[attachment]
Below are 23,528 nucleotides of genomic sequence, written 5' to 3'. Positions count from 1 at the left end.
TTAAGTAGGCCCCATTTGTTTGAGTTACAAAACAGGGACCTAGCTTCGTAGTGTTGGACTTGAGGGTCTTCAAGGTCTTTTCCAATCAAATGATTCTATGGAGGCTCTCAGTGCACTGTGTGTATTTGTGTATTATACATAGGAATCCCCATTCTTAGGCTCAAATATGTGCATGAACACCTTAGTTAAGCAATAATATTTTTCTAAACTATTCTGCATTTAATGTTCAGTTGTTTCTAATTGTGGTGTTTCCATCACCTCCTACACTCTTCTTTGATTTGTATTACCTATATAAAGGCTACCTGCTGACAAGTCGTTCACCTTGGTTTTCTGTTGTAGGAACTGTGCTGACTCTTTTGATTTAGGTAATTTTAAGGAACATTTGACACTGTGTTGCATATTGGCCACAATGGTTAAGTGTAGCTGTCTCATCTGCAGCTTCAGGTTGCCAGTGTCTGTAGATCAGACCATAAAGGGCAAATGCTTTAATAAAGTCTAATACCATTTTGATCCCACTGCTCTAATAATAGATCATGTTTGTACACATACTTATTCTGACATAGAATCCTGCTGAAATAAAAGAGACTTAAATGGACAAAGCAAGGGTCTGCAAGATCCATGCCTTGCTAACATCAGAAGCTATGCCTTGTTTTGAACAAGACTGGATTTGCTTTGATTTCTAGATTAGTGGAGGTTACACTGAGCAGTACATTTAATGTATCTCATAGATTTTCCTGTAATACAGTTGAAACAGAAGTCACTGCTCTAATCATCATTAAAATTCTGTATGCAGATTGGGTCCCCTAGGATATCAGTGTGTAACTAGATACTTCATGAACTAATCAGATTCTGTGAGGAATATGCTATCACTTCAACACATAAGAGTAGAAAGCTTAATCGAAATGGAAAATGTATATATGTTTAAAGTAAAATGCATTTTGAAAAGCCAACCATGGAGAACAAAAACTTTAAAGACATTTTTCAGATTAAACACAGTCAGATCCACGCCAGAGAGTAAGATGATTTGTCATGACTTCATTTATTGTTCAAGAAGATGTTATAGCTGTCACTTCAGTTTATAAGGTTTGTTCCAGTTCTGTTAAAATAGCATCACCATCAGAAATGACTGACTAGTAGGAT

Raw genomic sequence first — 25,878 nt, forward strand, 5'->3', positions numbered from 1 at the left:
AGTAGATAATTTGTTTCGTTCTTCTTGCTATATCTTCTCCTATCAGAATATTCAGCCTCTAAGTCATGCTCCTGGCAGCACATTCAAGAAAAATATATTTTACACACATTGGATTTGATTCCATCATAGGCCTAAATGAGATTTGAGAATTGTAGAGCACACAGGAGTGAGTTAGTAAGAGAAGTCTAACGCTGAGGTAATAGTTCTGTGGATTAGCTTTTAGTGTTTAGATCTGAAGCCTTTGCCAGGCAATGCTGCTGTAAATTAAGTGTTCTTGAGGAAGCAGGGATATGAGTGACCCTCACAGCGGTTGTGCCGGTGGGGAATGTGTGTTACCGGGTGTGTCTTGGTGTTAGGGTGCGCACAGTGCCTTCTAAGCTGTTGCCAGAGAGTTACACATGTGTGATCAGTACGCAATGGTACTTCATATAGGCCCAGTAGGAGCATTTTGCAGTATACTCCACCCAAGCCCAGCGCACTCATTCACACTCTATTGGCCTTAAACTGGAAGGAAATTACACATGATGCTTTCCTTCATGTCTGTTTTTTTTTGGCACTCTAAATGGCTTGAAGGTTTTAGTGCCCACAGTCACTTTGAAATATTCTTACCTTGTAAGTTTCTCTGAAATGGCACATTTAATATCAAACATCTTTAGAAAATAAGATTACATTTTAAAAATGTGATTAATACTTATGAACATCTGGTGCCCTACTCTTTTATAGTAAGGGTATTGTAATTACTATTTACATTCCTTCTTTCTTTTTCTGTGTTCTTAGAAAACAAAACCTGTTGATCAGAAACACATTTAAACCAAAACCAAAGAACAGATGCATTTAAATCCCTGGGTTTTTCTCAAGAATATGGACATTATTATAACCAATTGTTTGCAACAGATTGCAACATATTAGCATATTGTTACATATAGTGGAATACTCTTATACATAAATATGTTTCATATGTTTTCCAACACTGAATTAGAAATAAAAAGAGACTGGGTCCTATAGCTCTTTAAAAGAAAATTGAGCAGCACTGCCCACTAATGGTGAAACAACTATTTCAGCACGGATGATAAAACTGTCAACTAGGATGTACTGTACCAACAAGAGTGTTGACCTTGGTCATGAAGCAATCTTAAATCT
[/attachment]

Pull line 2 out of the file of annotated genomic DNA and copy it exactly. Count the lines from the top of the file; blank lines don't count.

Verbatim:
TTAAGTAGGCCCCATTTGTTTGAGTTACAAAACAGGGACCTAGCTTCGTAGTGTTGGACTTGAGGGTCTTCAAGGTCTTTTCCAATCAAATGATTCTATGGAGGCTCTCAGTGCACTGTGTGTATTTGTGTATTATACATAGGAATCCCCATTCTTAGGCTCAAATATGTGCATGAACACCTTAGTTAAGCAATAATATTTTTCTAAACTATTCTGCATTTAATGTTCAGTTGTTTCTAATTGTGGTGTTTCCATCACCTCCTACACTCTTCTTTGATTTGTATTACCTATATAAAGGCTACCTGCTGACAAGTCGTTCACCTTGGTTTTCTGTTGTAGGAACTGTGCTGACTCTTTTGATTTAGGTAATTTTAAGGAACATTTGACACTGTGTTGCATATTGGCCACAATGGTTAAGTGTAGCTGTCTCATCTGCAGCTTCAGGTTGCCAGTGTCTGTAGATCAGACCATAAAGGGCAAATGCTTTAATAAAGTCTAATACCATTTTGATCCCACTGCTCTAATAATAGATCATGTTTGTACACATACTTATTCTGACATAGAATCCTGCTGAAATAAAAGAGACTTAAATGGACAAAGCAAGGGTCTGCAAGATCCATGCCTTGCTAACATCAGAAGCTATGCCTTGTTTTGAACAAGACTGGATTTGCTTTGATTTCTAGATTAGTGGAGGTTACACTGAGCAGTACATTTAATGTATCTCATAGATTTTCCTGTAATACAGTTGAAACAGAAGTCACTGCTCTAATCATCATTAAAATTCTGTATGCAGATTGGGTCCCCTAGGATATCAGTGTGTAACTAGATACTTCATGAACTAATCAGATTCTGTGAGGAATATGCTATCACTTCAACACATAAGAGTAGAAAGCTTAATCGAAATGGAAAATGTATATATGTTTAAAGTAAAATGCATTTTGAAAAGCCAACCATGGAGAACAAAAACTTTAAAGACATTTTTCAGATTAAACACAGTCAGATCCACGCCAGAGAGTAAGATGATTTGTCATGACTTCATTTATTGTTCAAGAAGATGTTATAGCTGTCACTTCAGTTTATAAGGTTTGTTCCAGTTCTGTTAAAATAGCATCACCATCAGAAATGACTGACTAGTAGGAT